Basically, are changes in the combined Sun/Earth magnetic systems going to give us a temporary break from the otherwise apparently runaway feedbacks of greenhouse gas mechanisms? (At the present time, I feel I am clutching at the straws of some reasonable hope for the former, to postpone the latter.) Depending upon the outcome of who turns out to have been more correct, Guy McPherson or Ben Davidson, as I linked above, then the next few decades could become MORE ABNORMAL THAN WE CAN CURRENTLY IMAGINE!

At the present time, I am personally betting that Ben Davidson provides some correct qualifications to Guy McPherson's views. Therefore, I believe that we may have some more time, inside that bigger picture, to allow the other basic forms of runaway madness, such as the MAD Money As Debt systems, backed by the MAD Mutual Assured Destruction systems, to play through ... Inside of a human world of "financial finagling" operated on the basis of enforced frauds, our collective abilities to deliberately disregard the ways that everything we did was based on ignoring the basic laws of nature, because of making "money" out of nothing as debts, to "pay" for everything, ARE WAY MORE SIGNIFICANT TO THE IRREPARABLE DESTRUCTION OF THE NATURAL WORLD, THAN TO THE IRRECONCILABLE SOCIAL POLARIZATIONS, except that the runaway social polarization due to enforced frauds (especially through the funding of the political processes) is the primary reason how and why we collectively have been able to pursue "destructive behavior and policies" as if those were "safe" and "forever."

The "hard limits" of the natural environment are more important than the softer limits of the social world. Tragically, if that turns out to be true, while those limits approach at an exponentially accelerating rate, then ALL the articles in Zero Hedge, about whatever else human beings are doing around the planet, are going to eventually turn out to be trivial, compared to what they have collectively done to the planet itself!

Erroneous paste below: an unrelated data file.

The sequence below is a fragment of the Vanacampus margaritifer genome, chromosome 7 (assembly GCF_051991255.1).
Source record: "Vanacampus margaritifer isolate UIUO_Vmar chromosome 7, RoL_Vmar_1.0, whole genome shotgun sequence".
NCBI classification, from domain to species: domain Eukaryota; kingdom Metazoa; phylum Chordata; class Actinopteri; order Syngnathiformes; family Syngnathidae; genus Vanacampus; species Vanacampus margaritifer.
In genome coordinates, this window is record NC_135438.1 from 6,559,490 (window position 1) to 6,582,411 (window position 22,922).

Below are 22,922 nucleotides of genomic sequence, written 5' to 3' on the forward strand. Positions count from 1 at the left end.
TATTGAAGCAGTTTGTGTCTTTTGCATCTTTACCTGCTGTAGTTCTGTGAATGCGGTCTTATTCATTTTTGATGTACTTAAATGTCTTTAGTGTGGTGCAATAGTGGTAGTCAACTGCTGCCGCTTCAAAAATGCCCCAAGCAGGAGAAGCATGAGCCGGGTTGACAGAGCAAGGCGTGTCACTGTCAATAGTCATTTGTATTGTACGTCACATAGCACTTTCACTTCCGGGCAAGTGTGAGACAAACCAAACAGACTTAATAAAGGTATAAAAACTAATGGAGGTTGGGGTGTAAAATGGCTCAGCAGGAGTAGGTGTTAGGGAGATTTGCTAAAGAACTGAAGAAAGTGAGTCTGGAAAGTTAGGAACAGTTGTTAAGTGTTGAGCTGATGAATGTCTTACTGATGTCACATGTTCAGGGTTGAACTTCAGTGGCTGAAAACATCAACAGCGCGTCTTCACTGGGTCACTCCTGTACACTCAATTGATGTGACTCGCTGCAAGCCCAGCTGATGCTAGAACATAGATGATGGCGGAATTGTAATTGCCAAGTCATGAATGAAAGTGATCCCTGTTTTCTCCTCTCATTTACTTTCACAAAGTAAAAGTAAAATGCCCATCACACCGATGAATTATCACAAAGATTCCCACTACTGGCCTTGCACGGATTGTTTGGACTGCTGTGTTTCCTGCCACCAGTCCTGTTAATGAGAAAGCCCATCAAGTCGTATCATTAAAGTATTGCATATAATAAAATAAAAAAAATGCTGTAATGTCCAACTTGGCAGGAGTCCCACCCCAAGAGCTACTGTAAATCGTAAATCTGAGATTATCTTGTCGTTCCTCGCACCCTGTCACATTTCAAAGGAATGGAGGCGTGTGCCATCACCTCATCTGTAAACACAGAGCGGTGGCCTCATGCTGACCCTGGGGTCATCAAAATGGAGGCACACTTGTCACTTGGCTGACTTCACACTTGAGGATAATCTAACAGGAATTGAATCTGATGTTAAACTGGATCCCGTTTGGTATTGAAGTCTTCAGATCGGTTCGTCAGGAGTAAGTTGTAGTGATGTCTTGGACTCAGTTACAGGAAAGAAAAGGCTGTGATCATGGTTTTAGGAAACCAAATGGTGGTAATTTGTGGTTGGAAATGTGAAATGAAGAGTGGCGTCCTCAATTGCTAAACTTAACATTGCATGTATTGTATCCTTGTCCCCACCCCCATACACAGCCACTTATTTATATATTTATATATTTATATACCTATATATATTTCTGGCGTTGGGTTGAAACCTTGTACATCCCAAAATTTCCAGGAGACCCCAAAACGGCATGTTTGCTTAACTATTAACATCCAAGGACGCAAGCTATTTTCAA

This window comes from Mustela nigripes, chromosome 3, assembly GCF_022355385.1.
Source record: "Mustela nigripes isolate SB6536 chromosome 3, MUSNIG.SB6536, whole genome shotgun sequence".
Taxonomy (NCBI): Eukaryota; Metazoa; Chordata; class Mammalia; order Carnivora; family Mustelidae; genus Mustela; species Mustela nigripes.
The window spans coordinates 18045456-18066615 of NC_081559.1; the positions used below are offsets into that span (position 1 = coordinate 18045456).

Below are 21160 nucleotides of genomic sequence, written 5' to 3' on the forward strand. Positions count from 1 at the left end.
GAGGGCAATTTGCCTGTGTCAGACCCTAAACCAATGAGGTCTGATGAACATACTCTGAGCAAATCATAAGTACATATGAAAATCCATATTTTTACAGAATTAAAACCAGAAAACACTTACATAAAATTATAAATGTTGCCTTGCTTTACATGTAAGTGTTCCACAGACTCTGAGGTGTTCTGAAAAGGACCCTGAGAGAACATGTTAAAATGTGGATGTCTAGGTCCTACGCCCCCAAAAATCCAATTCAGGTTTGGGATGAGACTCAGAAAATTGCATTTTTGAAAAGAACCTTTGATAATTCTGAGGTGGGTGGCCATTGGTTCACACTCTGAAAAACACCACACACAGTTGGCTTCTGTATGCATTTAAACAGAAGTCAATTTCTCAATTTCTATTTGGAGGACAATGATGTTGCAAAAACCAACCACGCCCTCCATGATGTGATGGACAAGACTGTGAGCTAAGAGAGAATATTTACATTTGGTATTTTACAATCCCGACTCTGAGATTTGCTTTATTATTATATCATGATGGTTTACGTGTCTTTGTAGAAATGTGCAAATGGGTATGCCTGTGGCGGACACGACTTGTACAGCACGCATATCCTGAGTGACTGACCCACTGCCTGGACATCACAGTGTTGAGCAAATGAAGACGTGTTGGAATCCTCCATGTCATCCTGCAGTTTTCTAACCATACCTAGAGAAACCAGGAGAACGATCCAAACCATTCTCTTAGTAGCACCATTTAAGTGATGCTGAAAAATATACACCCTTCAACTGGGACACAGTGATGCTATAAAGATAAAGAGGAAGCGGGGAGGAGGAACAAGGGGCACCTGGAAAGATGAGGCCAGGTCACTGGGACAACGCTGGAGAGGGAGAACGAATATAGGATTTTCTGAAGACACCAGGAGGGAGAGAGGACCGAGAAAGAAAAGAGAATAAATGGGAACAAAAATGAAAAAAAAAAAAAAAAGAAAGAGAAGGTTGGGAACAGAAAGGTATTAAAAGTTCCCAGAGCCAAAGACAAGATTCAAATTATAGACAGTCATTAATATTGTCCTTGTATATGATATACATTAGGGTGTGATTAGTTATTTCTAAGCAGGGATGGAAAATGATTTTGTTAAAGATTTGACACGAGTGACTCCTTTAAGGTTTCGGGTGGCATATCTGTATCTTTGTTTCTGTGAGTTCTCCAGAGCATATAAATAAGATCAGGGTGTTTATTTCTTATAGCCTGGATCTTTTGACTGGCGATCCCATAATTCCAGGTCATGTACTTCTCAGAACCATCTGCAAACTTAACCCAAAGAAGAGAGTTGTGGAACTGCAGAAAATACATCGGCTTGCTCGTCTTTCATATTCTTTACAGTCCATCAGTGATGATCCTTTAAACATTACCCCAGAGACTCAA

Of course, I am well aware that, should that view turn out to be correct, then it is practically pointless to communicate that view, since the failures to prevent fraudulent financialization from driving runaway social polarization are going to be trivial compared to that enabling the destruction of the natural world. The problem is that those views of the combined consequences of human beings triggering runaway climate change are NOT merely some very small probabilities of remotely possible, cosmically caused, mega-disasters, but rather, things which human beings have bit by bit done to themselves, and their planet, in ways which gradually accumulated, until they become more overwhelming in their consequences than everything else human beings were doing!

The ability of ENFORCED FRAUDS to control civilization has become far more problematic than merely its effects of driving runaway social polarization through debt insanities towards provoking death insanities, which were still within some sort of human control. The ECONOMICS OF ENFORCING FRAUDS has simultaneously been driving the destruction of the natural world to apparently be driven beyond human control, where the only thing left is that we might be able to pray for some temporary relief from more cosmic forces, before that runaway destruction of the natural world becomes more obviously the case.